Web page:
Boyfriend, Girlfriend and Cheating
In Dating Redeemed Pt. 2, we defined the term "dating" as a social appointment between individuals, and not exclusive to a boyfriend/girlfriend (BFGF) relationship. In light of this I'm lobbying that we recalibrate our language in favor of establishing healthier thinking around this topic.
I grew up embracing similar terms. From my personal experience and that of others these terms create more unhealthy opportunities than they do healthy. Please understand that there is nothing inherently sinful about the relational context of BFGF. Clearly the terms aren't wrong. The focus here isn’t on what is or isn't sin. This isn't behavior modification. This is the pursuit of approaching the conversation on relationships from a place of wisdom. To start let’s consider the following statement and question.
Statement: The most unhealthy attribute of the BFGF relational context is "OWNERSHIP". This is the belief that two people within the BFGF relationship are exclusive to one another and cannot act in like manner with any other person outside of the primary relationship.
Question: What happens if one of the persons within the BFGF relationship decides to spend an equal or greater amount of time with another person, is this acceptable? What if sex is involved in the secondary relationship, is this acceptable? Or might we call these scenarios...cheating?
Is it cheating?
Keep in mind how I stated that ownership is an unhealthy attribute in the BFGF relationship. Initially those who abide by the BFGF context, where there is ownership and exclusivity will clearly see the questions above as cheating. One will feel betrayed because they've tethered themself to the other person in way that promotes ownership and exclusivity. This tethering carries a sense of hope and expectation that tends to be more than what the BFGF relationship should call for. The truth is that within this context, cheating does not apply. Cheating (breaking the code of ownership & exclusivity) applies when there is healthy ownership and exclusivity. This type looks like the "one flesh" that scripture declares to be exclusively for marriage (Genesis 1:24). A man and a woman who have joined themselves together under the sanctity of God, for the purpose of displaying the unconditional nature of love in the relationship between Jesus and his Bride...the Church. Namely this is a display of the gospel. So again, cheating only applies to the marital relationship where the "two are one" all or the sake of the gospel.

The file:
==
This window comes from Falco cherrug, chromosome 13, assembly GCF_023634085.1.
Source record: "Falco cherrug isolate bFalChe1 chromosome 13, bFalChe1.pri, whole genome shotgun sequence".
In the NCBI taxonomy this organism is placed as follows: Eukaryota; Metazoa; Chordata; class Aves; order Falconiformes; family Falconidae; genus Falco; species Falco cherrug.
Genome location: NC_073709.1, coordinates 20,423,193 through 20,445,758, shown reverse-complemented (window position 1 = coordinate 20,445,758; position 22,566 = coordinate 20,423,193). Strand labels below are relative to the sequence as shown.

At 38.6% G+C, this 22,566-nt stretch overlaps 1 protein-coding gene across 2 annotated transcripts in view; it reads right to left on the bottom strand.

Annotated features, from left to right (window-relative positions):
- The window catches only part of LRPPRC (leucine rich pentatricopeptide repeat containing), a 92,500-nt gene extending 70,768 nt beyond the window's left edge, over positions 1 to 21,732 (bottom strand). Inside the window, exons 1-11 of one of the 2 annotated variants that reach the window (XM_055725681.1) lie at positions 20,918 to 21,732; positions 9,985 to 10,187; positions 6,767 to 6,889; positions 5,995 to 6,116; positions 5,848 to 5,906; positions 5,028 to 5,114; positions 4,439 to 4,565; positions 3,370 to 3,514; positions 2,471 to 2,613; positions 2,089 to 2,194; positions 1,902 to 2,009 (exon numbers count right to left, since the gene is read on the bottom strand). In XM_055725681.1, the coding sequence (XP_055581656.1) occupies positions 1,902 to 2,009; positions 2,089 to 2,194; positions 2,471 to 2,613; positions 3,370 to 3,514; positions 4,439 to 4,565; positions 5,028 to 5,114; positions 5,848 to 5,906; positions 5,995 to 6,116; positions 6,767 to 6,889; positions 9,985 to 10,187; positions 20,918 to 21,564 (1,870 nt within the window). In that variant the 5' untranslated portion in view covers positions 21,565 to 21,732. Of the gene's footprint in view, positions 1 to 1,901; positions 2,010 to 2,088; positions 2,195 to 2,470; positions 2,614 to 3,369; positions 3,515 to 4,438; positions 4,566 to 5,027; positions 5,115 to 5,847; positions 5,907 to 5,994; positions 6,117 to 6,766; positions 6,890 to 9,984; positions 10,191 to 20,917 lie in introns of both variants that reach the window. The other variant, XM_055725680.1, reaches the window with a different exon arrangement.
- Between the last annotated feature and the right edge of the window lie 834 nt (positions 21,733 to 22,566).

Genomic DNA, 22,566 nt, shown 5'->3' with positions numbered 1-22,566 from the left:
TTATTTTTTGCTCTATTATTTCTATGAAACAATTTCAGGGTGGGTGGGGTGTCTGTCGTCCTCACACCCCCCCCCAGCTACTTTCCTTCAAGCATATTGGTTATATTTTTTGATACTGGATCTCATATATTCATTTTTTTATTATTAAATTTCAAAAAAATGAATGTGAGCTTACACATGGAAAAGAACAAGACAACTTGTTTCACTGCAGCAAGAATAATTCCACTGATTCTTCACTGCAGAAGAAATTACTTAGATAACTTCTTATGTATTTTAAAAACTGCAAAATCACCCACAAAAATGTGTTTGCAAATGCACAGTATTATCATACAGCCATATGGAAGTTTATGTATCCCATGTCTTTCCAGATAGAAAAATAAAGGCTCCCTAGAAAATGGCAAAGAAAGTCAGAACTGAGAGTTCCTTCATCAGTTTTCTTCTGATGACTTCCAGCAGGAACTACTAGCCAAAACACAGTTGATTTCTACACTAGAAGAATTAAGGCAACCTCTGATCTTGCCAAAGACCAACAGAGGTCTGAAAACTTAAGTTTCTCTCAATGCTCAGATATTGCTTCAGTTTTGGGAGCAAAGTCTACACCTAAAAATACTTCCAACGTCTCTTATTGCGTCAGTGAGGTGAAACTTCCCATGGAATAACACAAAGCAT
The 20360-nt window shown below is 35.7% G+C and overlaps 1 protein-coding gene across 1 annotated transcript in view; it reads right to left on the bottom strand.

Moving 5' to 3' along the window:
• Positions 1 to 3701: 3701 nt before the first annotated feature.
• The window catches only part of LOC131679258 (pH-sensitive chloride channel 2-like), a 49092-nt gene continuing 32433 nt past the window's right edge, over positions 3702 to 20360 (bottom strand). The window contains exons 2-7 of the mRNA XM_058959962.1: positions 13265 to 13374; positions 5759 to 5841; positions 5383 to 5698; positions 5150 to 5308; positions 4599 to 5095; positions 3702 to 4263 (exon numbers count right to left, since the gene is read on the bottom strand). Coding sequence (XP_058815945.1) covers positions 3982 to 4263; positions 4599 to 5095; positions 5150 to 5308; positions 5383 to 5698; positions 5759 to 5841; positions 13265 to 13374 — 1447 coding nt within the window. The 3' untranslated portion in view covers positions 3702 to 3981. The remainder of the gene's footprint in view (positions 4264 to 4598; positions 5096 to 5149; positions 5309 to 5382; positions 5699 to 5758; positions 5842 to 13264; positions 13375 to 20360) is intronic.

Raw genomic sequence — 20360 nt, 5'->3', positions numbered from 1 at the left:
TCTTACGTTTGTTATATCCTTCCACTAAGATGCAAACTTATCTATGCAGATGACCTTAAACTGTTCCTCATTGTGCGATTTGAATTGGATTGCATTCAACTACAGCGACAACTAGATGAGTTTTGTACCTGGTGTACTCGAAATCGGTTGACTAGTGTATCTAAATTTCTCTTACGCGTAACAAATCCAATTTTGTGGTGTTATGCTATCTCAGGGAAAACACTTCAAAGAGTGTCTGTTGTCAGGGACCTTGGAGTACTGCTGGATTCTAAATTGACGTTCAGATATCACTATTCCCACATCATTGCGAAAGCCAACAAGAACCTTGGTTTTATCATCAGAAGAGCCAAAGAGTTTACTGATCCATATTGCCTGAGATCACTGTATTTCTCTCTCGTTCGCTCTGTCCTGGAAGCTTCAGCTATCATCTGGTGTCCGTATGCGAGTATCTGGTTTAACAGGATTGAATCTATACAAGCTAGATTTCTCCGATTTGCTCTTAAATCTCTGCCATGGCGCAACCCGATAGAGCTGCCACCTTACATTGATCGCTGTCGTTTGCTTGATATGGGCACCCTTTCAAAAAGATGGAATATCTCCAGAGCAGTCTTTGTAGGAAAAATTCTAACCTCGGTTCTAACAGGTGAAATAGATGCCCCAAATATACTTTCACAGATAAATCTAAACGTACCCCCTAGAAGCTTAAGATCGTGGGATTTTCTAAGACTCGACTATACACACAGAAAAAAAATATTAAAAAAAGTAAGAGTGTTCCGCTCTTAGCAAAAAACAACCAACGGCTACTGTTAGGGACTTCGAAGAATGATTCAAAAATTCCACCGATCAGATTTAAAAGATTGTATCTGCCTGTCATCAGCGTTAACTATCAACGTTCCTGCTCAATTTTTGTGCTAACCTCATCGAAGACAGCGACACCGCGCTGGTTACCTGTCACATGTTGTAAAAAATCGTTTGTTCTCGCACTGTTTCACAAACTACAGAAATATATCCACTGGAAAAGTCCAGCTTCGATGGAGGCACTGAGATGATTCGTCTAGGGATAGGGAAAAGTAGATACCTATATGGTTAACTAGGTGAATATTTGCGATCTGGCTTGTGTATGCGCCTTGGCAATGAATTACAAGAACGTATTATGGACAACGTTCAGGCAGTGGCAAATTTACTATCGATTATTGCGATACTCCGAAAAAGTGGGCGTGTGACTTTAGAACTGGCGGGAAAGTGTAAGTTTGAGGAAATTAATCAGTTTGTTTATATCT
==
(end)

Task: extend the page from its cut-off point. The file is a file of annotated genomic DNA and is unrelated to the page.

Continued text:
What type of UNITY does the relationship call for?
The ownership and exclusivity in a BFGF relationship is what makes this messy. There is no real binding obligation between a man and a woman outside of marriage. Neither person carries authority or power over the other as the Apostle Paul declares (1Cor. 1:4). The only obligation that comes close is that of the community of Believers. In this we are one communal body, finding our unity in the Holy Spirit. However, married couples find their unity in both the flesh and the Spirit, signified by their proclaimed vows. Outside of marriage, we have no unity in the flesh, only by the Spirit. So when cheating occurs in the context of marriage, several things are happening. The spiritual bond is torn. The fleshly bond is torn and verbalized vows are reneged. In the BFGF relationship, as believers only the spiritual bond is torn. However, this is the same thing in the case of sin between a brother and a sister in the family of faith. Yet this cheating isn't against one another in the flesh. This is against God and his agenda in the Spirit.
Let's look at COURTING
Now there is a scenario outside of marriage where cheating holds some weight similar to a marriage. We'd call this scenario Courting. Understand that by technical definition courting is a step above dating. Courting is defined as engaging someone romantically with the intended goal of marriage. In simplistic form, dating is meant for everybody and ends with the social appointment. Courting is meant to be between two people and ends in marriage. In light of this, it would be counter productive to the process of courting for one to spend equal or greater time in a secondary relationship to the degree at which they engage the primary. Thi would be similar to being engaged to 2 persons. I think across the board this would be highly unacceptable. This would also lend itself to tearing the courting relationship emotionally. It would be more counter productive to the courting process for one to commit any sexual act both within or outside the courting relationship. This scenario causes both a spiritual and emotional tear within the relationship. This cheating would offend the process of courting relationship rather than the person themselves seeing how the two have yet to become "one flesh".
Cheating Isn't the Issue
The conversation raised earlier on cheating is more about what's going on in our hearts with ownership and exclusivity than it is about actual cheating. Some authors have reduced their remedies for relationships to behavior modification and selfish agendas. Our concern has become how to behave well and what to look for in a relationship. Neither of these approaches have the gospel as their root. To embrace this approach relationally is to treat others as less than human, and this contradicts a biblical view of relationships. God's concern is not good behavior and clearly he's not looking upon us to see if we are "good enough" to die for. His primary interest is to love us and this is something he simply wont forego. We will pause for the moment until Pt. 4 where we clarify what these Biblical Relationships are and how we are called to engage them.